11. Bergemann, Annette & van den Berg, Gerard J., 2006. "Active Labor Market Policy Effects for Women in Europe: A Survey," IZA Discussion Papers 2365, Institute for the Study of Labor (IZA).
  12. Lechner, Michael & Miquel, Ruth & Wunsch, Conny, 2005. "The Curse and Blessing of Training the Unemployed in a Changing Economy: The Case of East Germany After Unification," IZA Discussion Papers 1684, Institute for the Study of Labor (IZA).
  13. Rajeev H. Dehejia & Sadek Wahba, 1998. "Propensity Score Matching Methods for Non-experimental Causal Studies," NBER Working Papers 6829, National Bureau of Economic Research, Inc.
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  15. Heckman, James J. & Lalonde, Robert J. & Smith, Jeffrey A., 1999. "The economics and econometrics of active labor market programs," Handbook of Labor Economics, in: O. Ashenfelter & D. Card (ed.), Handbook of Labor Economics, edition 1, volume 3, chapter 31, pages 1865-2097 Elsevier.
  16. Zweimuller, Josef & Winter-Ebmer, Rudolf, 1996. "Manpower Training Programmes and Employment Stability," Economica, London School of Economics and Political Science, vol. 63(249), pages 113-30, February.
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  19. Caliendo, Marco & Hujer, Reinhard & Thomsen, Stephan L., 2005. "Identifying Effect Heterogeneity to Improve the Effiency of Job Creation Schemes in Germany?," ZEW Discussion Papers 05-21, ZEW - Zentrum für Europäische Wirtschaftsforschung / Center for European Economic Research.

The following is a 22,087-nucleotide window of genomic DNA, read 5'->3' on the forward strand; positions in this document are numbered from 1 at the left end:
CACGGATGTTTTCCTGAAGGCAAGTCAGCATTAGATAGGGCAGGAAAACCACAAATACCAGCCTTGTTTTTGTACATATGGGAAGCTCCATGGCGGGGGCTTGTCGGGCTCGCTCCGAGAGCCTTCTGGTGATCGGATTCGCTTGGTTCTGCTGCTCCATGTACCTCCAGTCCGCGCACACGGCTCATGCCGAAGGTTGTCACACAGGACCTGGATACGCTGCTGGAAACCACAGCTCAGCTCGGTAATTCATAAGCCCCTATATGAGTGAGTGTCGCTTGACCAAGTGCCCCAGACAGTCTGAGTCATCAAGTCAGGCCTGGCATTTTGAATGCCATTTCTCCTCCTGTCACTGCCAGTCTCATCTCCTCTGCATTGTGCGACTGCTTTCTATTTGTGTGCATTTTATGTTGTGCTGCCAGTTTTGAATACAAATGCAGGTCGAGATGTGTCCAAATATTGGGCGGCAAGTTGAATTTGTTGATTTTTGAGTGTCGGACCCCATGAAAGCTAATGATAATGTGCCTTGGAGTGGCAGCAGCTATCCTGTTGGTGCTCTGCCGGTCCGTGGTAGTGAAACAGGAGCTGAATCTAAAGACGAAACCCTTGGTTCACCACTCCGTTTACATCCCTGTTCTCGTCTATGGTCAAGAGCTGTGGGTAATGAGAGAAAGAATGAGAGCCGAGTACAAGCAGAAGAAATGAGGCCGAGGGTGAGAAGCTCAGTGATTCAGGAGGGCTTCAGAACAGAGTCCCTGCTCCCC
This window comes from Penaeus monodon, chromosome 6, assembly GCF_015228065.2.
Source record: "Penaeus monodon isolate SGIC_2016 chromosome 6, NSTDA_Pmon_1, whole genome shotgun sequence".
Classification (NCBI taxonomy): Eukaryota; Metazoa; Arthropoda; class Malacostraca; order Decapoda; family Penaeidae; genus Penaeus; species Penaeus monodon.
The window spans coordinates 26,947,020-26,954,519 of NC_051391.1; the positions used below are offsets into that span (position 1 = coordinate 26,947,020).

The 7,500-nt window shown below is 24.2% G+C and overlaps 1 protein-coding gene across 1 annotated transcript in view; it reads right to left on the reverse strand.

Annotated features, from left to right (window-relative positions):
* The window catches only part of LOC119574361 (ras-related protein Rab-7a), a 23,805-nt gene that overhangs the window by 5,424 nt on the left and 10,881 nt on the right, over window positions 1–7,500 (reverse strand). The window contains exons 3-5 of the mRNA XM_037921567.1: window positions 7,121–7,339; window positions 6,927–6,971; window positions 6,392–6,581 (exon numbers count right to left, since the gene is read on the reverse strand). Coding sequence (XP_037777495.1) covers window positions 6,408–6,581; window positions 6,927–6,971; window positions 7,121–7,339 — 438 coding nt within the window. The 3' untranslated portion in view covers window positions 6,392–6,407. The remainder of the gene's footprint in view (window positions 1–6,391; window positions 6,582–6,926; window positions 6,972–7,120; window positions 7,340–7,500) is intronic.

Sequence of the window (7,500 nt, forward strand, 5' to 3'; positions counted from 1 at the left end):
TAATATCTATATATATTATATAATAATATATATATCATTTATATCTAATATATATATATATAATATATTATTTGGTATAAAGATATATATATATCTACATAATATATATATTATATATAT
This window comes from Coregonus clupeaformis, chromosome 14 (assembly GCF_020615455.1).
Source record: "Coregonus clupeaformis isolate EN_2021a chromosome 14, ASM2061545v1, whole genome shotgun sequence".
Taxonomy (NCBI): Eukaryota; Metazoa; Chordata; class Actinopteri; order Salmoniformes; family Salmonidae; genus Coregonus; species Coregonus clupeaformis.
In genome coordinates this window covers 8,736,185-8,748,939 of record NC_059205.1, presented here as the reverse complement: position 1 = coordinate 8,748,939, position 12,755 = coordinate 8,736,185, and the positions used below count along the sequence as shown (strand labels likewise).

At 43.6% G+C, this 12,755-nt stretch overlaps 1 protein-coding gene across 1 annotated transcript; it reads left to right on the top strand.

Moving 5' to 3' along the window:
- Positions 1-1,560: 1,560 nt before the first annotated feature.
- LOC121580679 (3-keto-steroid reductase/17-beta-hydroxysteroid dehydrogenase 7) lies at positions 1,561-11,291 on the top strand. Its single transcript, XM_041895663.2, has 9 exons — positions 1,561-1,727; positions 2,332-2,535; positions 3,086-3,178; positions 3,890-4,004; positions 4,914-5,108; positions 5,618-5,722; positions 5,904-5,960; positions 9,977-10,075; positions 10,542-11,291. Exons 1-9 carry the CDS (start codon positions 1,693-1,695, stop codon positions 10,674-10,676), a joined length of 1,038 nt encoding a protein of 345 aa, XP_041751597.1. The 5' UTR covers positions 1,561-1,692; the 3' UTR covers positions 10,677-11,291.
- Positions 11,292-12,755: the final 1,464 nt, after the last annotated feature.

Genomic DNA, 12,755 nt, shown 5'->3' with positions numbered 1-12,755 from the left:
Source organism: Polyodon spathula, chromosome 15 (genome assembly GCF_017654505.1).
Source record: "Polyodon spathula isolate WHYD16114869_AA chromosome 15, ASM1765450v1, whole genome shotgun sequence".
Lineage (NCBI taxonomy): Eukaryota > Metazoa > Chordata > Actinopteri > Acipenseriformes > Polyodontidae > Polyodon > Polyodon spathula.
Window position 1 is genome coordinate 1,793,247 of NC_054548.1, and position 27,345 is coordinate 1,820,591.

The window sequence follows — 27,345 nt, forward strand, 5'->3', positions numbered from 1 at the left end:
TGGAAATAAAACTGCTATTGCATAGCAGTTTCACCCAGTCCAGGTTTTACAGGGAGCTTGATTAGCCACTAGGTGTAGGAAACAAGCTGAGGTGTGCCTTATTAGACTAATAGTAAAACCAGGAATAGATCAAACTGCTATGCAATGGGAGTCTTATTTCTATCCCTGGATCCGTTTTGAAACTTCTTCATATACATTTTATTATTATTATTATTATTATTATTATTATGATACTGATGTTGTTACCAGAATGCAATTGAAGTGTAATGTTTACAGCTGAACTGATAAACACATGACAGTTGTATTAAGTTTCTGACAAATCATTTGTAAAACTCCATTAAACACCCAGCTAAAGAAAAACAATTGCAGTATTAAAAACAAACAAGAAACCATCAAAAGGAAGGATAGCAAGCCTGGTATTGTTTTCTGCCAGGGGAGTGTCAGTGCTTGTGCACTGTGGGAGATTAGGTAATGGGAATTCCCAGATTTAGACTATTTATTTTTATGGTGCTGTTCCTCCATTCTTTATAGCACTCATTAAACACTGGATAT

20. Joffe, Marshall M. & Ten Have, Thomas R. & Feldman, Harold I. & Kimmel, Stephen E., 2004. "Model Selection, Confounder Control, and Marginal Structural Models: Review and New Applications," The American Statistician, American Statistical Association, vol. 58, pages 272-279, November.
  21. Rafael Lalive & Jan C. van Ours & Josef Zweimueller, . "The Impact of Active Labor Market Programs on the Duration of Unemployment," IEW - Working Papers 041, Institute for Empirical Research in Economics - University of Zurich.
  22. Hujer, Reinhard & Caliendo, Marco & Thomsen, Stephan L., 2003. "New Evidence on the Effects of Job Creation Schemes in Germany - A Matching Approach with Threefold Heterogeneity," IZA Discussion Papers 750, Institute for the Study of Labor (IZA).
  23. Gerfin, Michael & Lechner, Michael, 2000. "Microeconometric Evaluation of the Active Labour Market Policy in Switzerland," IZA Discussion Papers 154, Institute for the Study of Labor (IZA).
  24. Marco Caliendo & Reinhard Hujer & Stephan L. Thomsen, 2006. "Sectoral Heterogeneity in the Employment Effects of Job Creation Schemes in Germany," Journal of Economics and Statistics (Jahrbuecher fuer Nationaloekonomie und Statistik), Justus-Liebig University Giessen, Department of Statistics and Economics, vol. 226(2), pages 139-179, March.
  25. Weber, Andrea & Hofer, Helmut, 2004. "Are Job Search Programs a Promising Tool? A Microeconometric Evaluation for Austria," IZA Discussion Papers 1075, Institute for the Study of Labor (IZA).
  26. Michael Lechner & Conny Wunsch, 2009. "Active labour market policy in East Germany," The Economics of Transition, The European Bank for Reconstruction and Development, vol. 17(4), pages 661-702, October.